Friday, July 10, 2009

Garbage in the Don

I've been active in the Don Valley for several years removing garbage from natural areas. Now it appears that the city is putting it right back. The Don is now the dubious host for a number of temporary city dumps, courtesy of the ongoing civic workers strike. The first one was setup next to Taylor-Massey Creek in the parking lot at the foot of Stan Wadlow Park.

The dump

The garbage pile

I have also heard that another site is opening soon in Wilket Creek Park near Leslie and Eglinton. In addition to the legal sites there are now a few examples of illegal dumping. If the civic workers strike lasts much longer I am sure we will see more of these.

Illegal dump near Pottery Road

Another dump next to Pottery Road

This looks more like homeless garbage but is still an illegal dump. Found next to Lower Don Trail just north of Bloor Street Bridge.


native plant girl said...

Hi John,

Also, Toronto Environmental Alliance is concerned about the impacts of the insecticide applied on the dump sites:

From TEA's July 2009 Council Watch newsletter:

TEA calls on residents and the City to take precautions at temporary dump sites …TEA has become aware that the City of Toronto is applying the pesticide permethrin to its temporary dumps as often as every 24 hours to combat pests attracted by the garbage. …Residents and the City need to take precautions to reduce negative impacts stemming from the applications of permethrin and the creation of temporary dumps on sites that were never designed to house garbage. …Although Permethrin is much less toxic then other traditional insecticides, it is linked with some health and environmental hazards. As with most chemical sprays, direct contact can cause immediate health effects such as skin rashes and headaches. It is also highly toxic to beneficial insects (i.e. honeybees) and fish. One long-term human health concern linked to low-level exposure comes with permethrin's potential to act as an endocrine disruptor, meaning it may interfere with our body's ability to communicate through its hormones, glands and cellular receptors. Possible effects, depending on time of exposure, could be increased risk of reproductive problems, effects to children's development and thyroid disorders. Permethrin is a 'suspected' endocrine disruptor, and health effects from endocrine disruption are still being researched…”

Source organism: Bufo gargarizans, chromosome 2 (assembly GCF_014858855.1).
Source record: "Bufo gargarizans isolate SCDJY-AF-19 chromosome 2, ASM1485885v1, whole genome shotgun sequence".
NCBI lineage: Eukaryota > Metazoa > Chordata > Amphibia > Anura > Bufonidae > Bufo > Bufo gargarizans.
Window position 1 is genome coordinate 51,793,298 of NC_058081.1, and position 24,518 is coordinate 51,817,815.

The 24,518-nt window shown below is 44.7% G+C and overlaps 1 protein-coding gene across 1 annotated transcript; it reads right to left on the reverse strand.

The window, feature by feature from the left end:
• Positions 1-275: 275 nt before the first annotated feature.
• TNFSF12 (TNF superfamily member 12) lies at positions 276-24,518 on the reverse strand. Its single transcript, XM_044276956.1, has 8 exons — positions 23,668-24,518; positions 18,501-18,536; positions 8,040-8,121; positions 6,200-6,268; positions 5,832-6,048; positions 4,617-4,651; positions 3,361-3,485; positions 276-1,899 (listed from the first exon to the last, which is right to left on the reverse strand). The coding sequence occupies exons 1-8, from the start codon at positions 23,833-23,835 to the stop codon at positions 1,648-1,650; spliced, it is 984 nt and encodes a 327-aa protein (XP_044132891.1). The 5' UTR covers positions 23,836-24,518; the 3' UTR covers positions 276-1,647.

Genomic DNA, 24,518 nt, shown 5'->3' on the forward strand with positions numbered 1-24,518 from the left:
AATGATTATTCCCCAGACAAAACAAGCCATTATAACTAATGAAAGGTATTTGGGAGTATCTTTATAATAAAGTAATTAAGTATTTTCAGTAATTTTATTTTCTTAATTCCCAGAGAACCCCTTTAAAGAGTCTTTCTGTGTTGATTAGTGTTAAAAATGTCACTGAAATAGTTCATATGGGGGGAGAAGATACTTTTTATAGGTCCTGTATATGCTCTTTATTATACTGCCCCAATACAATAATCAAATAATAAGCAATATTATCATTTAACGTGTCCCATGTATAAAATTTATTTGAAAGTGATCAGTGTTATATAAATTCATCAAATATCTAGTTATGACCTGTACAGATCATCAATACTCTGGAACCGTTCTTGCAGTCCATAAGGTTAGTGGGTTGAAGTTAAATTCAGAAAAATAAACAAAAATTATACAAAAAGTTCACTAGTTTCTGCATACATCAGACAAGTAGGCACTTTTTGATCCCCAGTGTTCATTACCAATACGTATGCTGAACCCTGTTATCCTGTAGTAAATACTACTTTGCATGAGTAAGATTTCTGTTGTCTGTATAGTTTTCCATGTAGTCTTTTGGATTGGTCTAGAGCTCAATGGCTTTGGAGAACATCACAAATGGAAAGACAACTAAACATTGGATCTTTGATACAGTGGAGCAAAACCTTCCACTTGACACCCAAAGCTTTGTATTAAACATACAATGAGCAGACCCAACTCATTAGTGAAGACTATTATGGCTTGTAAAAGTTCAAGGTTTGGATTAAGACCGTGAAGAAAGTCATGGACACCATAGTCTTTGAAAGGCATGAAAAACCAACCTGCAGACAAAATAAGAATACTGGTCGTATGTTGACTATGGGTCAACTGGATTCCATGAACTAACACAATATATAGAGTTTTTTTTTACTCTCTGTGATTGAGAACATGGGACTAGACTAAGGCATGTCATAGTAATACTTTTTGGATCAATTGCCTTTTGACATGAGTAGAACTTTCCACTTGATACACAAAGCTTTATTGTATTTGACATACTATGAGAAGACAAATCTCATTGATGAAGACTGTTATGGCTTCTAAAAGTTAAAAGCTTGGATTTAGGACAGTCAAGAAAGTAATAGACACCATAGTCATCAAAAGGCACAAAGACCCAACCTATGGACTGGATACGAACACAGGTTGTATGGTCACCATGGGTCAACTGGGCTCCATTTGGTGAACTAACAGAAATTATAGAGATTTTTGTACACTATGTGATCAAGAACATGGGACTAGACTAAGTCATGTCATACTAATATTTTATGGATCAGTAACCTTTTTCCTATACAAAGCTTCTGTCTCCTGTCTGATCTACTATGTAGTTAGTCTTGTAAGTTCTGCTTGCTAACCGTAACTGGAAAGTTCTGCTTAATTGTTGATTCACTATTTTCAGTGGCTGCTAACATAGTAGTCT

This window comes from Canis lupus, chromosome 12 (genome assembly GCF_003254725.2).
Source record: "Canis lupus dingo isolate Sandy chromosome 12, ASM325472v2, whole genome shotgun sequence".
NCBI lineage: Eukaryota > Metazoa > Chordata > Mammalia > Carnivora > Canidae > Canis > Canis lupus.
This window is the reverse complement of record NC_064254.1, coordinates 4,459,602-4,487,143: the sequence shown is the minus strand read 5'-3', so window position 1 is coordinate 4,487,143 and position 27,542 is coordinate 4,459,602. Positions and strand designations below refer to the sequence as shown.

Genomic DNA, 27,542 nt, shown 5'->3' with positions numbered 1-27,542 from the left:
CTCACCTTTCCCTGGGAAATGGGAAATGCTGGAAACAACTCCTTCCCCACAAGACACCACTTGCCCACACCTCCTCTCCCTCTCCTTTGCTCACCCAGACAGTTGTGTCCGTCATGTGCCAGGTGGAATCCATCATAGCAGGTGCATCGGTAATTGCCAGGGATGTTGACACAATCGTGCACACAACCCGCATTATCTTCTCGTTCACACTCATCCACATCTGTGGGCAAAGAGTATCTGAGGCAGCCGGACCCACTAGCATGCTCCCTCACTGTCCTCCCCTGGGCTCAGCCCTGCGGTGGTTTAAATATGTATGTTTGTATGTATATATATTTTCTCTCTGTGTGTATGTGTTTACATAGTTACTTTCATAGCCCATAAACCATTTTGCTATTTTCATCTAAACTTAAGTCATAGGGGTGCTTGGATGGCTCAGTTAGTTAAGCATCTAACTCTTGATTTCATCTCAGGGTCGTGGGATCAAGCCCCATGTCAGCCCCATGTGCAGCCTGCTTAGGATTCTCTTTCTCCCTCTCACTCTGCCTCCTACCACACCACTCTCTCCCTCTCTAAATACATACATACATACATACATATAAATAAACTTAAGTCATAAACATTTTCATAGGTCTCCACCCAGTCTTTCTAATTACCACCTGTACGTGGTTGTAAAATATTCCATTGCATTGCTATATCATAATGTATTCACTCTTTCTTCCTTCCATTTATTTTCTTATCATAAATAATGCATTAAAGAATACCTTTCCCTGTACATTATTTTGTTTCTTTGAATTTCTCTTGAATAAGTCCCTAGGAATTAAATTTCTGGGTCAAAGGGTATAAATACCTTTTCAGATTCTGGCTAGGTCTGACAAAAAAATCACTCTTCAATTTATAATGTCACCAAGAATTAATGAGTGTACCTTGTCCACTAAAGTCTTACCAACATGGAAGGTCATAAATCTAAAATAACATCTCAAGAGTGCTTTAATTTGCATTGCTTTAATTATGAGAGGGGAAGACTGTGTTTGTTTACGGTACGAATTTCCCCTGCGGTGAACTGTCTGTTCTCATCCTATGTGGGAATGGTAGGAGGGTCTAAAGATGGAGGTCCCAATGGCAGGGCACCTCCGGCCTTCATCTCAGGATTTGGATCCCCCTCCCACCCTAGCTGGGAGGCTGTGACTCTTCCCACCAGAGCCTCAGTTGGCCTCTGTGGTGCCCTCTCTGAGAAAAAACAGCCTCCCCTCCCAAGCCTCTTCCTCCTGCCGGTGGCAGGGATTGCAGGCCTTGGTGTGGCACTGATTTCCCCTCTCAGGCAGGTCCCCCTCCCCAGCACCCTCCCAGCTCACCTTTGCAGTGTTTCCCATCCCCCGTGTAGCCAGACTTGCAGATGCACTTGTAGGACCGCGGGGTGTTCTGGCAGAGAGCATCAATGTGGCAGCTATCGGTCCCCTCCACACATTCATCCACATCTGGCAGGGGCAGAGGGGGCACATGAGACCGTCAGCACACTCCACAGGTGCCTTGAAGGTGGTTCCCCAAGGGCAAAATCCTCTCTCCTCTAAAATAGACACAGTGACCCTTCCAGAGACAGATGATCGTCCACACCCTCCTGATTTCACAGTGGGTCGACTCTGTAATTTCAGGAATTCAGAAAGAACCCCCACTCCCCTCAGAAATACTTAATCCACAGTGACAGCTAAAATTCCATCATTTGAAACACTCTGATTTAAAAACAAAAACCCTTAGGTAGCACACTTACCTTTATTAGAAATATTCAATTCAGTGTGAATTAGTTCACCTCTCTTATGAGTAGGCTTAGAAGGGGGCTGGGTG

myself, although i have no idea how to measure it, i can't help but wonder how much habitat and biodiversity loss results from even one summer's absence of the City's invasive / bioinvasion control in any of our public green spaces and natural areas.


Glad your walks were so well attended and, as always, thank you for your excellent blog.

native plant girl said...

...a couple of hours of pesticide reading later and Permethrin is NOT making any sense near aquatic natural areas.

insecticides are not my area expertise but I'm familiar w/ looking into herbicide profiles, and it turns out the same sources apply.

For example, here are some excerpts from the Pesticide Information Profile for permethrin by the not-pesticide-shy researchers over at EXTOXNET / the Extension Toxicology Network (major US agr. university research departments and mostly USDA funded).

"Ecological Effects: Effects on aquatic organisms: Aquatic ecosystems are particularly vulnerable to the impact of permethrin. ...As a group, synthetic pyrethroids were toxic to all estuarine species tested. ...Effects on other organisms: Permethrin is extremely toxic to bees. Severe losses may be expected if bees are present at treatment time, or within a day thereafter [2,43]. Permethrin is also toxic to wildlife [9]. It should not be applied, or allowed to drift, to crops or weeds in which active foraging takes place [12]."

And it looks like folks w/ site specific knowledge should share their concerns with TEA ASAP because they're already gathering this case.